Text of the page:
Trevor Kashey: So that means that as a person continues to improve their measurement skills, they actually, even though they might report the same amount of calories they consume, they start consuming fewer calories over time because their measurement error declines. Does that make sense? 

Brett McKay: That makes sense, yes.

Trevor Kashey: Okay, now accounting for that, we can start actually increasing a person’s calories over time, and this ends up happening functionally for a few reasons: One, that we can increase the calories over time within the confines of the person’s maintenance, which effectively means that you can eat one calorie under maintenance and still continue to lose fat in theory. Okay? 

Brett McKay: Okay.

Trevor Kashey: And so if a person gets better at measuring over time and we increase the amount of calories they consume over time, then that means in terms of what they report, they report way more, and what they do eat ends up matching much closer to what they report, and that accounts for a lot of the mathematical discrepancy. However, in terms of physiological discrepancies, we can’t account for things like thermogenesis, your metabolic rate can go up a little bit for a variety of reasons. Food choices can also make a difference in terms of how efficient your digestion, how efficient you digest the food, and one thing that people end up neglecting in terms of these differences in food intake has to do with the fact that a person now has a much more balanced, healthy active lifestyle. And so we also keep track of activity and as activity starts to incline, so then does your maintenance, which means that we can continue to increase the calories that you take in understanding that your maintenance ends up going up for a variety of reasons which allows us to end the fat-loss phase at a relatively high caloric load, when under most circumstances, people’s calories decline over time as their progress stalls. Does that make sense?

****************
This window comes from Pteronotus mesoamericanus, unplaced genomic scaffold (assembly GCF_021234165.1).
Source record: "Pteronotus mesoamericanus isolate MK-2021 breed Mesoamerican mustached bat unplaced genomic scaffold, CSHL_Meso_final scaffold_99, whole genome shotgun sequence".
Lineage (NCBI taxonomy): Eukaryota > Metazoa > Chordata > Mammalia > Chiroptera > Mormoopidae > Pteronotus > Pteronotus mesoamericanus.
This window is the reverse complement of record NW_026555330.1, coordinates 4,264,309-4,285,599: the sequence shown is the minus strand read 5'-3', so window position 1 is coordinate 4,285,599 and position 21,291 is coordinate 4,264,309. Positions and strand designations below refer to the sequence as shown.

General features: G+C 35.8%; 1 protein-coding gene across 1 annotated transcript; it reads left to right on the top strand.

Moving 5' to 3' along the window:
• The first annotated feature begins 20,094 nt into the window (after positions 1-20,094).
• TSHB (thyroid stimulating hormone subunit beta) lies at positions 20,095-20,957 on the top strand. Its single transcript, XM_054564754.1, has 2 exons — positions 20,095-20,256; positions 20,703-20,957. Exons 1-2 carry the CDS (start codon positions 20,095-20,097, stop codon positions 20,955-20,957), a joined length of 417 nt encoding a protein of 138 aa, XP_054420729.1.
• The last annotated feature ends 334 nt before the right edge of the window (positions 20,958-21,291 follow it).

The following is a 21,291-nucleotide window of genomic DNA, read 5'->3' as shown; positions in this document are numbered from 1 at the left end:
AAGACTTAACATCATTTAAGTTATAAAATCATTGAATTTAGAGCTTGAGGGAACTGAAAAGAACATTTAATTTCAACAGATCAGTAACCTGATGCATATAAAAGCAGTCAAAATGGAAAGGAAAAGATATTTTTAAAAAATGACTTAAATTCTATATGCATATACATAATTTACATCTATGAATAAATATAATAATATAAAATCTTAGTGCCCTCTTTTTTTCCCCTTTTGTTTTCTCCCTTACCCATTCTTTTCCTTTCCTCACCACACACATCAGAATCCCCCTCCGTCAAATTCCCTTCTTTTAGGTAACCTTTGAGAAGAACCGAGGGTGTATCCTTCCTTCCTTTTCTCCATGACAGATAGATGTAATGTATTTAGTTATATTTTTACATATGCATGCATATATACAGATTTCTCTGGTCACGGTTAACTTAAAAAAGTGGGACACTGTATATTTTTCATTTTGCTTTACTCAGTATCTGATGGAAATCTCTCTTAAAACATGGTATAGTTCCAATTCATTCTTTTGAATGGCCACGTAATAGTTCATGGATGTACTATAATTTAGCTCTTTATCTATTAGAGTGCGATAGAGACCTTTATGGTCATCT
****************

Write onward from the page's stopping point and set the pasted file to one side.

Brett McKay: Yes, that makes sense.